Along for the ride

Derevo | Queen Elizabeth Hall, London
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The Independent Culture

There may be only four performers in Derevo's The Rider, but they populate the stage with a chaotic pageant of bizarre archetypes. The mêlée of disguises makes it virtually impossible to identify their leader, Anton Adassinski, former actor, rock musician and clown, who founded Derevo (the Russian for "tree") in Leningrad in 1988 and has now moved the company's base to Dresden.

There may be only four performers in Derevo's The Rider, but they populate the stage with a chaotic pageant of bizarre archetypes. The mêlée of disguises makes it virtually impossible to identify their leader, Anton Adassinski, former actor, rock musician and clown, who founded Derevo (the Russian for "tree") in Leningrad in 1988 and has now moved the company's base to Dresden.

To add to the confusion, murky gloom covers the stage more often than not, so that you find yourself screwing up your eyes to discern the moving silhouettes. The production, Derevo's fourth to arrive at the London International Mime Festival, begins with near-invisible figures scampering about in this penumbra. Who they are is anybody's guess, but one of them ends up in a corner behind a trellis that, as the show progresses, emerges as a kind of habitation or retreat.

The characters who follow the dim prologue appear like hallucinations: a medieval-style bride; a would-be martyr with crucifixion poses; a shambling, bumbling tramp-figure with ambitions to fly, who gets entangled in his harness; a seedy sailor who runs on to the stage wearing his boat. They are all freaky head-cases that you would not want to meet under any circumstances and they form a string of unrelated scenes. The costumes and props are the stuff of car-boot sales. AndrejSizintsev's soundtrack builds a nicely desolate atmosphere, courtesy of, inter alia, a howling wind, Procul Harum ("A Whiter Shade of Pale") and Edith Piaf ("Je ne regrette rien").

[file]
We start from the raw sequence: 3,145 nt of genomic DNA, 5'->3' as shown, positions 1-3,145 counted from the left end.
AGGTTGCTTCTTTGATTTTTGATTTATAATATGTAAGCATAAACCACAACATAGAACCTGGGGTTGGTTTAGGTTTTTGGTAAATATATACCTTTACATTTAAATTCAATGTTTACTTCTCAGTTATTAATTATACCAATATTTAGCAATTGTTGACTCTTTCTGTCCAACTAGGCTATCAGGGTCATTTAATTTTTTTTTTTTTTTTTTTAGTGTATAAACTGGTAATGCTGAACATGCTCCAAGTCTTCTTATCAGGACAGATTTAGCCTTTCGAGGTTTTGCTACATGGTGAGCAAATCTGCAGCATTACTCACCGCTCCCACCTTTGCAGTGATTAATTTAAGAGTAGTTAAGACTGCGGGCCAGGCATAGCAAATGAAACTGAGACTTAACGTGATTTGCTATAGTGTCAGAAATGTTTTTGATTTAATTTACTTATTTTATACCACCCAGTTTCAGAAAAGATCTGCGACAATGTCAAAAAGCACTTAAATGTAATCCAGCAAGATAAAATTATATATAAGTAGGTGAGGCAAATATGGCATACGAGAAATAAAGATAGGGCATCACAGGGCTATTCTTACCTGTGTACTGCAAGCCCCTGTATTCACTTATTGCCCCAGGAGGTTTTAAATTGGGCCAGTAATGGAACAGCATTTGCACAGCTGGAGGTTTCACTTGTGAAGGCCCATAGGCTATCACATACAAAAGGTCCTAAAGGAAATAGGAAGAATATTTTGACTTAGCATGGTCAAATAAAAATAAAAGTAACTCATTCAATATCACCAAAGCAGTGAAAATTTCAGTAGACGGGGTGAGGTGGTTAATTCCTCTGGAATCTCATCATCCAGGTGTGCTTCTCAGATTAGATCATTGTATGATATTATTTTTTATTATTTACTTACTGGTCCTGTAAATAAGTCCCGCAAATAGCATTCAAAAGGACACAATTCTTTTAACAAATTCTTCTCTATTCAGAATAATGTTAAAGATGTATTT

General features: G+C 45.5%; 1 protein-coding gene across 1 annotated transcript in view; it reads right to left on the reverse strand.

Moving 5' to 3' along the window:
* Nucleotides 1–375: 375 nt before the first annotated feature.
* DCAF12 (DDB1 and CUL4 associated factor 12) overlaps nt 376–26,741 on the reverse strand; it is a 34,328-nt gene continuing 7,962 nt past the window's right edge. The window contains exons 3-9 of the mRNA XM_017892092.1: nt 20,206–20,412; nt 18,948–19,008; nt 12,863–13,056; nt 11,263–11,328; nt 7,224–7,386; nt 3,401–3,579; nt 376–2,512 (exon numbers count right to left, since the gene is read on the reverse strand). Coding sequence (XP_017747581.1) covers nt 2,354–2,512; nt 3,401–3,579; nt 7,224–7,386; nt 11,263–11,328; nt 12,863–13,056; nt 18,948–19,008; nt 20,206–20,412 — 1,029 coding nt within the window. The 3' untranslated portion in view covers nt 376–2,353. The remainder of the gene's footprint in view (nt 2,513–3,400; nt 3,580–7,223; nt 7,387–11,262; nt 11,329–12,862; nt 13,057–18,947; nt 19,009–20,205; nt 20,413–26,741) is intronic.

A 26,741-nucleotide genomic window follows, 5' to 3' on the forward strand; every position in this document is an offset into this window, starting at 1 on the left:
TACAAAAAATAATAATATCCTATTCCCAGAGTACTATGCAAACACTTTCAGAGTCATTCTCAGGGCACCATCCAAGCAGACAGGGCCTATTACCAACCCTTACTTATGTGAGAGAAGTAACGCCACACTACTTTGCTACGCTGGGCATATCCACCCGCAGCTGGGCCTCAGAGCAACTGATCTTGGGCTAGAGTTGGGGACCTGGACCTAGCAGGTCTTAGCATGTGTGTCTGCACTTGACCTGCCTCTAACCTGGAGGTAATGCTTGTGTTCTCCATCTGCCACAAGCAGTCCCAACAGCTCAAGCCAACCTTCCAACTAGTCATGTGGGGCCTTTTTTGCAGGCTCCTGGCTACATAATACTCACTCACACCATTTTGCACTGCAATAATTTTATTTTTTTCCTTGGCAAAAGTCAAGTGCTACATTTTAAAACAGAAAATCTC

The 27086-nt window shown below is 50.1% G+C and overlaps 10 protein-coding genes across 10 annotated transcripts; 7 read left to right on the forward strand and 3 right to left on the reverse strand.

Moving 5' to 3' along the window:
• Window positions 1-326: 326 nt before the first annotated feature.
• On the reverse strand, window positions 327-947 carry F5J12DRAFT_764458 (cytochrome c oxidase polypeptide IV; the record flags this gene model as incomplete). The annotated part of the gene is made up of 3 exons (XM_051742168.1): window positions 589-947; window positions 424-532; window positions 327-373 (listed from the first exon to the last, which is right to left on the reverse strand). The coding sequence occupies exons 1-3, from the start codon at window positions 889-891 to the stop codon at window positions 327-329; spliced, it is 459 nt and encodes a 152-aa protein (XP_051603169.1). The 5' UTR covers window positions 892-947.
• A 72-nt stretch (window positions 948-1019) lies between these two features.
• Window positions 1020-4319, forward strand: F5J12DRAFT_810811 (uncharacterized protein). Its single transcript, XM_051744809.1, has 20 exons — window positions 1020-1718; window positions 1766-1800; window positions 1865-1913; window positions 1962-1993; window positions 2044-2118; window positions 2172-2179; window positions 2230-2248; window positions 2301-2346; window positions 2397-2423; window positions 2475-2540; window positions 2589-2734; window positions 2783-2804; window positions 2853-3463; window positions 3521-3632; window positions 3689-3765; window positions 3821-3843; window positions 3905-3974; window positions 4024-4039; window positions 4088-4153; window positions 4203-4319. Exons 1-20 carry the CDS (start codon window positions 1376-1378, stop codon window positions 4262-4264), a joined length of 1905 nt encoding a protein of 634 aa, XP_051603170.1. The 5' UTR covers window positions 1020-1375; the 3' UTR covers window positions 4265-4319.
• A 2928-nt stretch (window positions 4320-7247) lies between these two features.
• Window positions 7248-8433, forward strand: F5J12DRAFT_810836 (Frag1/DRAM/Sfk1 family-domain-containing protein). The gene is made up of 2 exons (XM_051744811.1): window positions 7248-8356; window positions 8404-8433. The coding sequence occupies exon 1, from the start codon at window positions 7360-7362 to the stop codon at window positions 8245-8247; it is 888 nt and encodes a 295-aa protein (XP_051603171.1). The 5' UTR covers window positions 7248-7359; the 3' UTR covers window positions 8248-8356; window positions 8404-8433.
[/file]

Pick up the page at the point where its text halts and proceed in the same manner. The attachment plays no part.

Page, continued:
The result could be anything - a parody of Joseph Conrad novels? An original spin on EastEnders? Anton Adassinski's programme note tells us, however, that: " The Rider was inspired by the life of the itinerant actor - people who have so many characters and performers inside them that they hardly know any more who they are."

So, are Derevo's characters derived from existing plays? You tell me. As it is, they seem more likely to have occurred in Derevo's collective imaginations during rehearsals. Nor have I the foggiest idea why they chose The Rider as its title, except thathe flying tramp sports several horses' heads between his legs, like the world's craziest sporran. The abrupt, inconsequential ending seems to sum up the show's construction, which you could, to be kind, qualifyas zanily anarchic - or else lazilyslapdash.

The cast's talent is superior to all this material. Adassinski, Tanja Khabarova, Elena Iarovaia, Alexej Mercouchev use fragments of speech and above all the eloquence of their body language to produce whacky humour and eerie extremes. A trio seated on the stage's edge with gormless, frozen faces and lobotomised interaction was worth the trip alone. So although I was frustrated by the production, I marvelled at the performances.

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